By Tara McKelvey & Boer Deng-BBC News, Washington
https://www.bbc.com/-Image source, Alexandria Sheriff’s Office
Allison Fluke-Ekren faces up to 20 years in prison
A woman from Kansas once known as a doe-eyed “all-American girl” will remain in custody before facing terrorism charges for allegedly leading a female Islamic State fighting squadron.
Allison Fluke-Ekren, 42, is accused of training children as young as six to use machine guns and planning to commit “violent jihad”.
She was denied bail after appearing in court in Virginia on Thursday.
She faces up to 40 years in prison.
How the former school teacher, who said she prefers to go by the surname Ekrens, went from Midwestern wife to terror fanatic who rose in the ranks of the Islamic State (IS) group to command her own all-female battalion is a mystery.
Larry Miller, who was Ms Ekren’s science teacher when she was a teenager in Topeka, Kansas, in the 1990s, told the BBC he was utterly stunned by the news of her IS ties.
He remembered her fondly as a bright student during the years that she attended the fee-paying school where he taught.
“She was a very, very good student. She was intelligent and had a sense of humour,” he said. “Her parents were very, very supportive.”
About 15 years ago, he received an email from her, saying how much she admired him as a teacher. “It was this really nice letter, saying how she had this love for science and nature, and that she was getting a degree to teach.
“She never did anything that indicated to me that she wanted to harm another living thing,” he said, recalling one occasion when she caught a lizard on a class field trip, holding it carefully so other students could study it. “I can’t understand how someone who has such a love of nature and people would do that.”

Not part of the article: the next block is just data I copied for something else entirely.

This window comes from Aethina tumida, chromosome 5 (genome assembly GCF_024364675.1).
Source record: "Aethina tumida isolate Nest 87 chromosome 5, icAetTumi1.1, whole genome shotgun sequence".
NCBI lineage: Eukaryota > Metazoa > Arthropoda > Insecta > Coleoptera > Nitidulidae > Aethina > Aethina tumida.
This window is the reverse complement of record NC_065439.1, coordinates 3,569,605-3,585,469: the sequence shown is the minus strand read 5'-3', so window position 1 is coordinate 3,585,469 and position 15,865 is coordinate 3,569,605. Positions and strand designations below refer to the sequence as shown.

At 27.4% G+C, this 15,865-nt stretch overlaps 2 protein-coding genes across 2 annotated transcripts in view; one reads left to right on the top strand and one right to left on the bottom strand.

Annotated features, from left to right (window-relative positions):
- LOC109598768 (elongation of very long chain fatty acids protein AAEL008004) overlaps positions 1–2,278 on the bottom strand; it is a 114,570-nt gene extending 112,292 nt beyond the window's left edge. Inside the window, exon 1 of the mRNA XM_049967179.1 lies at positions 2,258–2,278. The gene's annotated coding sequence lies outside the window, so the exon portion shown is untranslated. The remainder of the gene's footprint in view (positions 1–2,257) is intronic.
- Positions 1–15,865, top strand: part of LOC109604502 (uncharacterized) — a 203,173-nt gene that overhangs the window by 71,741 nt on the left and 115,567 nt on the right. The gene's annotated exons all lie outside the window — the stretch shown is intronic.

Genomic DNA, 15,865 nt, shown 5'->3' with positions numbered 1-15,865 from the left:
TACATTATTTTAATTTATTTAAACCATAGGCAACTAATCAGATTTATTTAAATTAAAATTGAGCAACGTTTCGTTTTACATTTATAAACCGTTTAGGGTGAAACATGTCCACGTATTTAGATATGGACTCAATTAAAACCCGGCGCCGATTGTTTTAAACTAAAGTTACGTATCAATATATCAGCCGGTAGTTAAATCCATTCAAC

Decades later, however, she allegedly became a devoted follower of extremist ideology espoused by IS, with one witness telling federal US prosecutors that her views were “a ’11 or a 12′ on a scale of 1 to 10, with 10 being extremely radicalised”.
According to US authorities and public records reviewed by the BBC, Ms Ekren spent time living in the Middle East in the late 2000s with her then-husband and children, splitting time abroad with visits back to Kansas. She recorded details of what appeared to be a normal life on a blog from 2008-10.
In or around 2012, she was smuggled to Syria, US authorities said, and engaged in a life of terrorism thereafter, marrying several IS operatives after her first husband died and training women and girls to use AK-47 guns, detonate bombs and use suicide belts.
One witness alleged that they had observed one of Ms Ekren’s children, then aged five or six, holding a machine gun at her residence while living in Syria.
On Thursday, Judge Ivan Davis said Ms Ekren would remain in custody without bail, explaining that the court weighs different factors, including the safety of the local community and pre-trial services reports, during bond hearings.
She did not contest the detention, Mr Davis said.
Earlier this week, she was told that her family in the US – her parents and two adult children – had requested she be barred from contacting them.
A co-operating witness in the US federal government charging documents is confirmed to be one of Ms Ekren’s family members, though they were not named.
“How does someone like Allison, an all-American girl, become a person that wants to go out and kill?” an incredulous Mr Miller asked. She must have been “brainwashed” he concluded.